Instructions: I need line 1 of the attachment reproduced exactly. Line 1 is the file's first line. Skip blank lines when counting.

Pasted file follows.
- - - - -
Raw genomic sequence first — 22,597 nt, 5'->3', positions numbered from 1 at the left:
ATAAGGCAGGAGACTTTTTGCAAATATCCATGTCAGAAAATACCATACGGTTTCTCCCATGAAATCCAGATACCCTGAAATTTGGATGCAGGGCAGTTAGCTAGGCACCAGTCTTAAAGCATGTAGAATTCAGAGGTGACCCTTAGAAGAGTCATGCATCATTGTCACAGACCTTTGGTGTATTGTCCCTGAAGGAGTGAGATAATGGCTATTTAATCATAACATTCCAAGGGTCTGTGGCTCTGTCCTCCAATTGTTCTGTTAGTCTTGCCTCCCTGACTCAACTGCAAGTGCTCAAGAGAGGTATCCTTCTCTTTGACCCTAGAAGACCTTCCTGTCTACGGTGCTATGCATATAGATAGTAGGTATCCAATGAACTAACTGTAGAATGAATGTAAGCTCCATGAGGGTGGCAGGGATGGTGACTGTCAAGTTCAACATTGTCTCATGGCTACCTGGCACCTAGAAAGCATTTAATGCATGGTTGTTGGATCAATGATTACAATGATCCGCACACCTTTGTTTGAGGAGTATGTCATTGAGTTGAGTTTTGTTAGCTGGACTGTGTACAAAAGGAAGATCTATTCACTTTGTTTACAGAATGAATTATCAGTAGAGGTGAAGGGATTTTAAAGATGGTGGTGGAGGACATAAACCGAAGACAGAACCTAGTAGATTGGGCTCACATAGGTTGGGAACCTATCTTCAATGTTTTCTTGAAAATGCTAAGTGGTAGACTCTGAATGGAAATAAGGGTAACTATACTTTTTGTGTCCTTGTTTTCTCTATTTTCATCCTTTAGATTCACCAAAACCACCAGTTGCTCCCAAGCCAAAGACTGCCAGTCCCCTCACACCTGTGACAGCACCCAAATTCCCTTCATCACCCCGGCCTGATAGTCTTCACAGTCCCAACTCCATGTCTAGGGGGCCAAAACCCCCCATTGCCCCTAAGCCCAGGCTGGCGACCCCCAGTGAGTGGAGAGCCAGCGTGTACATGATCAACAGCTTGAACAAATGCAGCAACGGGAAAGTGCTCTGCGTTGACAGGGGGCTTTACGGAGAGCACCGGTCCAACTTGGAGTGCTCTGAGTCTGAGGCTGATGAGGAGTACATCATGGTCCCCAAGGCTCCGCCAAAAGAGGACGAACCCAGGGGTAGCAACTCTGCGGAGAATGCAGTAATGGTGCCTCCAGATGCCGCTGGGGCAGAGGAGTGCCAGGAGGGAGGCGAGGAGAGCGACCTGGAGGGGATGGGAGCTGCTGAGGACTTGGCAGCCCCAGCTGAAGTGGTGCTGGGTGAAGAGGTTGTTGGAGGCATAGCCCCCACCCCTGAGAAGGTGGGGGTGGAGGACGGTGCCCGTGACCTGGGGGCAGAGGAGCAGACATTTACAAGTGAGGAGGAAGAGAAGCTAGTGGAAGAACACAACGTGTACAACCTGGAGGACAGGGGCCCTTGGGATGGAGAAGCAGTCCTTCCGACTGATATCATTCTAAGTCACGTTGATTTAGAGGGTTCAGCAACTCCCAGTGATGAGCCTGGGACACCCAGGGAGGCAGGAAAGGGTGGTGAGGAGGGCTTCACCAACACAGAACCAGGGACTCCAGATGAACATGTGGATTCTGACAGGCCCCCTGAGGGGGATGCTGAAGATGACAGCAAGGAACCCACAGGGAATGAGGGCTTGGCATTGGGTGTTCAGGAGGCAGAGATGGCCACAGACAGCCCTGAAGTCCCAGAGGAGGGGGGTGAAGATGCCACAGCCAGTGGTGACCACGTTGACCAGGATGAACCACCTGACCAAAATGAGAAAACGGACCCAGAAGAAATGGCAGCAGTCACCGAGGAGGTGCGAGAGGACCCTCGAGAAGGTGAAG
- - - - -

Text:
Raw genomic sequence first — 22,597 nt, 5'->3', positions numbered from 1 at the left: